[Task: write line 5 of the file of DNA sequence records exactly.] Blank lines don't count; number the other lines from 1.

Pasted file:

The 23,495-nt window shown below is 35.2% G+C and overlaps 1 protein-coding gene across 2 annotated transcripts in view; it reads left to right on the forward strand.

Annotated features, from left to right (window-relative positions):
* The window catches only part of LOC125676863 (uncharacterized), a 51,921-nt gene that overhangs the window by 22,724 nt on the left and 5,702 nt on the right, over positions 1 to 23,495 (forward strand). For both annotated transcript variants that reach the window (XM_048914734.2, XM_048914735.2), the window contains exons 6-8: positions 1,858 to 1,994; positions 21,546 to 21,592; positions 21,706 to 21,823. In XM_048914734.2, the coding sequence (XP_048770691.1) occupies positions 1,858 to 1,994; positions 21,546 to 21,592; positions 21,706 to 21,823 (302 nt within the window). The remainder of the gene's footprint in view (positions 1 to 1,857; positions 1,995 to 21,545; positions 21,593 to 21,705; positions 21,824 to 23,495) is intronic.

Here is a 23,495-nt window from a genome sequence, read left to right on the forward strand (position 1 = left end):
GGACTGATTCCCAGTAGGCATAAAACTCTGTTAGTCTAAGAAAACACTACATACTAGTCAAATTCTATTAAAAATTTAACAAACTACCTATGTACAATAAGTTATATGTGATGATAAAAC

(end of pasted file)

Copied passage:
GGACTGATTCCCAGTAGGCATAAAACTCTGTTAGTCTAAGAAAACACTACATACTAGTCAAATTCTATTAAAAATTTAACAAACTACCTATGTACAATAAGTTATATGTGATGATAAAAC